GOP right long frustrated with Lott
Lott flounders - not just because of his words, but because his tenure has disappointed conservatives.
Even before his racially charged remark heard round the world, Trent Lott was no favorite with some of the nation's most vocal conservatives, who are now lobbing the biggest boulders to hasten his ouster.
Yes, they don't like the fact that a careless remark at a birthday party could fling open half a century of Republican Party history on race. Yes, it would have been better to use the weeks before a new Congress convenes to talk about how the GOP will use its hard-won control of the Senate.
But the real beef against the man now slated to be Senate majority leader is that he has never been the tough fighter for their goals that many conservatives wanted on Capitol Hill.
"The main concern is that Trent Lott is not a good messenger for the conservative message and the Republican Party," says David Boaz of the Cato Institute, a libertarian think tank. "For all of Trent Lott's conservative rhetoric, we don't see him opposing very many government programs. We see him making deals to see that Mississippi is included in these programs."
Such comments reflect how deep concerns about Lott run in conservative beltway circles. The think tanks and other groups that do the heavy lifting for Republicans in campaign seasons resent the insider politics they see as dominating Congress once voting day is over. Lott is not a leader of any part of what these activists call the "center-right coalition."
"He's not a leader for us on taxes, pro-life, or guns. He's just a vote," says a leading conservative activist. "He thinks and acts like a parochial Mississippi politician."
This is not to say Lott's ouster is assured. The personal loyalties, accommodations, and deals that make up a good insider game on Capitol Hill may yet save Lott's job. Wednesday, GOP senators including Ted Stevens of Alaska, Ben Nighthorse Campbell of Colorado, Rick Santorum and Arlen Specter of Pennsylvania expressed their support for Lott and said he would prevail.
Still, the opposition to Lott has more on the right has become concerted.
While the Congressional Black Caucus called for Lott's censure, not his resignation, top conservative groups early on signaled they wanted him out. On Dec. 10, before the tempest over Lott had reached full force, the Family Research Council blasted him for reinforcing "the false stereotype that white conservatives are racists at heart."
"Republicans ought to ask themselves ... should the GOP look to a new Senate leader who is not encumbered by this unnecessary baggage," said Ken Connor, president of the council, a key advocacy group on conservative social policy.
The group had hoped that under Lott, the Senate would do more on abortion, a ban on human cloning, pro-marriage welfare reform, and permanent tax relief for families.
Many conservatives welcomed Lott's rise to Senate leadership in 1996. They hoped that Lott, an ally of Newt Gingrich during his years in the House, would bring to the Senate the same take-no-prisoners style that fired up the GOP insurgency that wrested control away from the Democrats in 1994.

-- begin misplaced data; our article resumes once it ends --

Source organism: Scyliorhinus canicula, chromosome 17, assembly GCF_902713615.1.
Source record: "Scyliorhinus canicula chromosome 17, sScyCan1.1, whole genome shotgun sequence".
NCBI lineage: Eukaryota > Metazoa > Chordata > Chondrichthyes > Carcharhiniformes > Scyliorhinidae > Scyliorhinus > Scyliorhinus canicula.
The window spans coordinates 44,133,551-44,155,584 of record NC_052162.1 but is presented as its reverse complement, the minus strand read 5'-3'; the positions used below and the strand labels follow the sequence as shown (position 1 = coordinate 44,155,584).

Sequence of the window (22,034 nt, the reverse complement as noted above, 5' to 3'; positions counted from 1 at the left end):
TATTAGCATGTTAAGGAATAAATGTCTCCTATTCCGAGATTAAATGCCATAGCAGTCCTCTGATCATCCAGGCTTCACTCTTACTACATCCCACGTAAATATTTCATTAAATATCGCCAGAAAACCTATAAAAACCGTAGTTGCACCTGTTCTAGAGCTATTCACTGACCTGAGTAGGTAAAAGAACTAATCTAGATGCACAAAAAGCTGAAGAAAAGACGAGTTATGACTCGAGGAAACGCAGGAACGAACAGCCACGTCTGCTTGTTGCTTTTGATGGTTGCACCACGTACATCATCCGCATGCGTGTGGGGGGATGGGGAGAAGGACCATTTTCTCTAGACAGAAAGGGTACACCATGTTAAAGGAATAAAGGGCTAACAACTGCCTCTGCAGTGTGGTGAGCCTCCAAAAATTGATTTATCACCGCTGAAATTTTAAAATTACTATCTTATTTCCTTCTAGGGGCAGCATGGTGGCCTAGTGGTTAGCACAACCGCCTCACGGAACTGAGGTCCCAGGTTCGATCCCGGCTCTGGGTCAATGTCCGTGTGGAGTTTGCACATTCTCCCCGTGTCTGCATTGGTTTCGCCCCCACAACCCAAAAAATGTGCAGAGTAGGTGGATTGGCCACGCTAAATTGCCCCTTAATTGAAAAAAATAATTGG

They were disappointed.
During Lott's five years as majority leader from 1996 until the defection of Vermont Sen. James Jeffords in June 2001, he appeared to be repeatedly rolled by President Clinton or the Democratic leader in the Senate, Tom Daschle: outmaneuvered on the 1997 chemical weapons treaty, on the 1998 budget deal, on the Clinton impeachment, and on a power-sharing deal with the Democrats after the 2000 elections. As minority leader, Lott was blamed for not doing more to derail the Democratic version of corporate-accountability legislation or to get a vote on a human-cloning ban.
Some of that might have been overlooked had Lott taken a higher profile promoting conservative issues. But, like his GOP predecessor Bob Dole, he spent time consumed with insider politics.
The subsequent rounds of explanations and apologies have only deepened conservative disaffection with Lott, especially a half-hour interview with Black Entertainment Television on Monday night, in which Lott repudiated much of his own record on civil rights and promised to "do things differently."
"It's so terribly sad this desperate desire to gain approval from Black Entertainment Television. The issues that they are accusing him of taking the wrong stand on are very complicated," says Abigail Thernstrom, a senior fellow at the Manhattan Institute and a member of the US Commission on Civil Rights.
With high profile issues on race coming up both in Congress and in federal courts, conservatives don't want a leader who is compromised - or likely to compromise - on race.
"We need leadership than can think clearly and doesn't have to check with the mainstream civil rights organizations to see if his or her positions are morally OK," Ms. Thernstrom adds.
Meanwhile, Democrats are keeping a relatively low profile on the Lott controversy, which they say will make it more difficult for President Bush to advance an agenda on issues that may carry racial connotations.
"At the moment, Democrats don't see any particular need to raise alarm bells. The Republicans are doing that quite nicely themselves," says Ed Kilgore, policy director of the Democratic Leadership Council.
While Senate Republicans have set Jan. 6 as a decision point on Lott's future, many in the GOP hope it will be resolved sooner. Should Lott lose the leadership job and opt to resign from the Senate, Mississippi's Gov. Ronnie Musgrove, a Democrat, would name his replacement, likely returning the Senate to a 50-50 split until a special election is held next November. A resignation before year end would trigger a special election in 90 days.